Abstract: Positive law, as presented in scholarship and in jurisprudence, rarely addresses the concept of the legal power. When the term ‘power’ does appear, its scope is limited: it serves as a mere synonym for capacity or competence or to define an individual right. However, the Civil Code of Québec, through its codification of the rules governing the administration of the property of others, reveals the power to be an independent category, distinct from the right. It is a prerogative granted in order to achieve a purpose. The concept of the power justifies a specific regime governing its exercise and specific remedies that sustain it. The category of the power, furthermore, has a scope of application that extends well beyond the administration of the property of others.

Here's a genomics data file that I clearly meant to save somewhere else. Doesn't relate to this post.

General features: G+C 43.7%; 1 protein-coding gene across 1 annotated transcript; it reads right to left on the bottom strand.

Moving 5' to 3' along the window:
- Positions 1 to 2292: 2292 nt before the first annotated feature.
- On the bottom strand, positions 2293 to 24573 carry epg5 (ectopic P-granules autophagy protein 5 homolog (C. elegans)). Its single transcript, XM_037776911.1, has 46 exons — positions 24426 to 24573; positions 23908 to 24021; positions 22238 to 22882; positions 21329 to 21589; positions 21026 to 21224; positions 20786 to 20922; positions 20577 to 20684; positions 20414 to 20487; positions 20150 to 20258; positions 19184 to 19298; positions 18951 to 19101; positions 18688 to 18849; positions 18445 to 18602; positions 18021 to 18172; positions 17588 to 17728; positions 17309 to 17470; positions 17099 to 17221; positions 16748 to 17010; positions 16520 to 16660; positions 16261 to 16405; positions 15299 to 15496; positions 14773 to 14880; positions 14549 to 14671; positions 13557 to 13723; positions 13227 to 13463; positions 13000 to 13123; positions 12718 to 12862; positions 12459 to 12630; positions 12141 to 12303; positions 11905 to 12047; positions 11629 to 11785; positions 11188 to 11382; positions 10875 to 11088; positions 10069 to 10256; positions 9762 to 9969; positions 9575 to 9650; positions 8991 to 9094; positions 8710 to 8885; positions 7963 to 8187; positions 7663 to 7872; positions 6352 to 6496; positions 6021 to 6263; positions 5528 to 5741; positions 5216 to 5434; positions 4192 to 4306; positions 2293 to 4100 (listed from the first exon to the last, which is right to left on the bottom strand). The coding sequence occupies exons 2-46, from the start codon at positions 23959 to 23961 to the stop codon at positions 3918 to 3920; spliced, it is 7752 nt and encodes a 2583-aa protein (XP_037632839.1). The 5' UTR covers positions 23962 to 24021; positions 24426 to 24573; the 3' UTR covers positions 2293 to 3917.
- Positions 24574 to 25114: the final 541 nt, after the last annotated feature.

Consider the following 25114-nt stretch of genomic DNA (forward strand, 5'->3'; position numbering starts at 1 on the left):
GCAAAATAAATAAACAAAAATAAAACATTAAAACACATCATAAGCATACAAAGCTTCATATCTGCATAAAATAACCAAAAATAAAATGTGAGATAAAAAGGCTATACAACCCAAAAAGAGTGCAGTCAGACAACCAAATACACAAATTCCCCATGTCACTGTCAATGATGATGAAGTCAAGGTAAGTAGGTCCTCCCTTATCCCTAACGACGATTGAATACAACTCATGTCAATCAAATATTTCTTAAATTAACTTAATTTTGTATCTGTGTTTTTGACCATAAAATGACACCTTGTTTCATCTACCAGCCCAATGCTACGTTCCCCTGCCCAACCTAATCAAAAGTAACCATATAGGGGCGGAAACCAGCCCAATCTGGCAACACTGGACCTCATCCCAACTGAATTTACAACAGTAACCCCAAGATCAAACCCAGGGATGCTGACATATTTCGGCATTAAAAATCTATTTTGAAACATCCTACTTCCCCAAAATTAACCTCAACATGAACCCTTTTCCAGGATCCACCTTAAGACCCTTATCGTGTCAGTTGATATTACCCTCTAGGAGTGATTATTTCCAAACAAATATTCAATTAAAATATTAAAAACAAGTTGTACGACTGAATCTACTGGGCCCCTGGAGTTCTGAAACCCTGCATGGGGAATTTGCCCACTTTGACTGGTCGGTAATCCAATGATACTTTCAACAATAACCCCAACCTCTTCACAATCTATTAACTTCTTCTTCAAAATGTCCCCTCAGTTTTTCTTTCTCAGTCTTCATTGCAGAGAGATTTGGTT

The development of a general theory of the private power, for which the Title on the Administration of the Property of Others represents a first step, is a useful response to criticisms levelled against rights-centric theories. It also provides a framework for considering which interventions may legitimately be made by one person in the juridical sphere of another.European Review of Private Law